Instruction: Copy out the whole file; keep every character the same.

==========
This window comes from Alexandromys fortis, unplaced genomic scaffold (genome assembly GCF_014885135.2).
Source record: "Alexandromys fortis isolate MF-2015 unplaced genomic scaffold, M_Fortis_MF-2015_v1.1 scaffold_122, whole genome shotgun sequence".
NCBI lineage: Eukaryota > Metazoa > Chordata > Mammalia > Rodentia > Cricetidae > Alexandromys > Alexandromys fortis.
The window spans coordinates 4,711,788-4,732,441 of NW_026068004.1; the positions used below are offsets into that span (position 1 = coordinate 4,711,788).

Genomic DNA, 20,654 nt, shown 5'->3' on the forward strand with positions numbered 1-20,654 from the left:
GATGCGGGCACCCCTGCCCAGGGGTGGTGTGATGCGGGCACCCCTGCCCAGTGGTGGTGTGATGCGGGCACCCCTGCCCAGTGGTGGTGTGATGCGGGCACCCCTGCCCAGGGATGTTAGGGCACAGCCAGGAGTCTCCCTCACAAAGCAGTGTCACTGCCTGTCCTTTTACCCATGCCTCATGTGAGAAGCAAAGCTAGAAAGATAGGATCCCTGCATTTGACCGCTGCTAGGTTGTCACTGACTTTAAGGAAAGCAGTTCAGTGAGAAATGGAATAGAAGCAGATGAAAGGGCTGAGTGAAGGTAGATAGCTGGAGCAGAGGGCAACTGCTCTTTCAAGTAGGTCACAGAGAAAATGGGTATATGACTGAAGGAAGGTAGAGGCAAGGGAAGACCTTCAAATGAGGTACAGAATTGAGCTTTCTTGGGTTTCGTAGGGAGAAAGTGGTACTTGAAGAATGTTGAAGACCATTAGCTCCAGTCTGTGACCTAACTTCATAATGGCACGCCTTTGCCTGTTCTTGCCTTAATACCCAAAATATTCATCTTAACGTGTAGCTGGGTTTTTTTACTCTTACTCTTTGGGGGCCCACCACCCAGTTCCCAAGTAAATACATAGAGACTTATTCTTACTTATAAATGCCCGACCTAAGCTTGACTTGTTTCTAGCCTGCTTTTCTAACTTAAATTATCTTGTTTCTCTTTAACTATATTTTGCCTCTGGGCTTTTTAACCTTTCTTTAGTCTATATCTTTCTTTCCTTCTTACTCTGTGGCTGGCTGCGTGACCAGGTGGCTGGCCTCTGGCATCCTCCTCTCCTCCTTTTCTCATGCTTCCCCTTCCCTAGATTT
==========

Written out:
This window comes from Alexandromys fortis, unplaced genomic scaffold (genome assembly GCF_014885135.2).
Source record: "Alexandromys fortis isolate MF-2015 unplaced genomic scaffold, M_Fortis_MF-2015_v1.1 scaffold_122, whole genome shotgun sequence".
NCBI lineage: Eukaryota > Metazoa > Chordata > Mammalia > Rodentia > Cricetidae > Alexandromys > Alexandromys fortis.
The window spans coordinates 4,711,788-4,732,441 of NW_026068004.1; the positions used below are offsets into that span (position 1 = coordinate 4,711,788).

Genomic DNA, 20,654 nt, shown 5'->3' on the forward strand with positions numbered 1-20,654 from the left:
GATGCGGGCACCCCTGCCCAGGGGTGGTGTGATGCGGGCACCCCTGCCCAGTGGTGGTGTGATGCGGGCACCCCTGCCCAGTGGTGGTGTGATGCGGGCACCCCTGCCCAGGGATGTTAGGGCACAGCCAGGAGTCTCCCTCACAAAGCAGTGTCACTGCCTGTCCTTTTACCCATGCCTCATGTGAGAAGCAAAGCTAGAAAGATAGGATCCCTGCATTTGACCGCTGCTAGGTTGTCACTGACTTTAAGGAAAGCAGTTCAGTGAGAAATGGAATAGAAGCAGATGAAAGGGCTGAGTGAAGGTAGATAGCTGGAGCAGAGGGCAACTGCTCTTTCAAGTAGGTCACAGAGAAAATGGGTATATGACTGAAGGAAGGTAGAGGCAAGGGAAGACCTTCAAATGAGGTACAGAATTGAGCTTTCTTGGGTTTCGTAGGGAGAAAGTGGTACTTGAAGAATGTTGAAGACCATTAGCTCCAGTCTGTGACCTAACTTCATAATGGCACGCCTTTGCCTGTTCTTGCCTTAATACCCAAAATATTCATCTTAACGTGTAGCTGGGTTTTTTTACTCTTACTCTTTGGGGGCCCACCACCCAGTTCCCAAGTAAATACATAGAGACTTATTCTTACTTATAAATGCCCGACCTAAGCTTGACTTGTTTCTAGCCTGCTTTTCTAACTTAAATTATCTTGTTTCTCTTTAACTATATTTTGCCTCTGGGCTTTTTAACCTTTCTTTAGTCTATATCTTTCTTTCCTTCTTACTCTGTGGCTGGCTGCGTGACCAGGTGGCTGGCCTCTGGCATCCTCCTCTCCTCCTTTTCTCATGCTTCCCCTTCCCTAGATTT